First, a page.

Though you can’t change your age, genetic makeup, or race, knowing how these factors may impact your risk for chronic conditions like diabetes can help you to know when to get screened to help prevent these conditions from developing.


Risk factors that can increase your risk of metabolic syndrome include:



  • Age: The older you are, the higher the risk of metabolic syndrome.

  • Race: African Americans and Mexican Americans are more at risk of metabolic syndrome. African American women are particularly at risk.

  • Weight: People with a BMI greater than 25.

  • Personal or family history of diabetes: Your personal and familial medical history matters. If you or a family member (generally a parent or grandparent) has had type 2 diabetes, you are at greater risk.

  • Smoking

  • History of excessive alcohol drinking

  • Stress

  • Being past menopause

  • Living a sedentary lifestyle


Which tests matter?


In addition to a review of your personal medical history and possible annual exam, your doctor may recommend getting certain lab tests done, including:



  • Insulin

  • Oral glucose tolerance test (OGTT) or oral glucose tolerance test with insulin (OGTT-I), the latter of which may be the most effective at diagnosing insulin resistance

  • Blood glucose (also called hemoglobin A1c, or HbA1c)

  • Blood pressure

  • Fasting lipid profile, including:


    • Total cholesterol

    • HDL cholesterol

    • LDL cholesterol

    • Triglycerides


  • Inflammatory markers

  • NMR Lipoprotein Analysis (i.e. lipoprotein particle counts and sizes)


Ultimately, insulin levels are the most important tests for early diagnosis, since it can take 5-10 years for glucose levels to become abnormal after insulin levels increase.


What is a continuous glucose monitor (CGM) and how do I know if I need one?


A continuous glucose monitor (CGM) is a device equipped with sensors that track glucose levels day and night.


Until recently, CGMs were recommended almost exclusively for people with diabetes. But proponents of using CGMs in healthy patients suggest that because other standard diagnostic tests (like the HbA1c test) are inaccurate predictors of average blood glucose levels, the levels measured by a CGM can be more indicative of a person's true metabolic health.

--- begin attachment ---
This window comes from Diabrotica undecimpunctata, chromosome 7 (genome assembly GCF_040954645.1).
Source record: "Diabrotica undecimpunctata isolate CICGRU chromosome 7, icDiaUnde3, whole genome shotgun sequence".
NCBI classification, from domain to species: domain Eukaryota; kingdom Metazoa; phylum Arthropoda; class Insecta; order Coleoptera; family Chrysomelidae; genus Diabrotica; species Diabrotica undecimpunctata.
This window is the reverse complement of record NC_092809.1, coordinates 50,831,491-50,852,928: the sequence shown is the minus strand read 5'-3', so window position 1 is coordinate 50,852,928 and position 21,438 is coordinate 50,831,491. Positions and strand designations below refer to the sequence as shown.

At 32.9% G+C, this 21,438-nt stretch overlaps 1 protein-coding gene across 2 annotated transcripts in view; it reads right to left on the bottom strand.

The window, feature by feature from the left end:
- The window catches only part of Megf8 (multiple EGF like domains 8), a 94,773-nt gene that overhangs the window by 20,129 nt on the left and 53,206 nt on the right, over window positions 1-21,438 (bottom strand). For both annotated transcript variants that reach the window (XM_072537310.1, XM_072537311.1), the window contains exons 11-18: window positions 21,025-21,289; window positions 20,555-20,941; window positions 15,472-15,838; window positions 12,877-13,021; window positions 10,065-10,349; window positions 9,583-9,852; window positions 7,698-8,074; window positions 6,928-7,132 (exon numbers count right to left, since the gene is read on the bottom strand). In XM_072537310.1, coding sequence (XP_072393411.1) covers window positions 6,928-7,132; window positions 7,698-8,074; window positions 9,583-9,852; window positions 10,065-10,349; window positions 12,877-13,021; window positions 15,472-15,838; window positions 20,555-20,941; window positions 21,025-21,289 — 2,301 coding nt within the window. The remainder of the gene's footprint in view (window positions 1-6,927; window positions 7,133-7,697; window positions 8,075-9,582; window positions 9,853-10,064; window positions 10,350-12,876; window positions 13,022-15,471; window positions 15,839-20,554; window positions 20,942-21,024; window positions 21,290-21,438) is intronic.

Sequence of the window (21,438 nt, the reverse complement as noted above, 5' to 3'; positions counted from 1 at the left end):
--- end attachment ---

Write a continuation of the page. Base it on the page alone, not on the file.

The experts, however, are still divided. If you’re at risk of metabolic syndrome and interested in getting a more rounded picture of your glucose levels, ask your provider about whether or not CGMs may be a helpful diagnostic tool for you.


Optimizing your metabolic health in the long run


Getting the right labs done and understanding the risks of metabolic syndrome are the first steps in optimizing your health. In other words, knowledge is power.


Once you’re aware of your personal risks and test levels, working with your doctor to incorporate heart-healthy changes may help you to prevent or delay metabolic syndrome and chronic disease.


Sources


Are continuous glucose monitors a waste of time for people without diabetes? (2021).


Identifying hyperinsulinaemia in the absence of impaired glucose tolerance: An examination of the Kraft database. (2016).


Metabolic Syndrome. (n.d.).


Metabolic Syndrome. (n.d.).


Patterns of Insulin Concentration During the OGTT Predict the Risk of Type 2 Diabetes in Japanese Americans. (2013).


Postprandial insulin assay as the earliest biomarker for diagnosing pre-diabetes, type 2 diabetes and increased cardiovascular risk. (2017).


The Importance of Waist Circumference in the Definition of Metabolic Syndrome. (2006).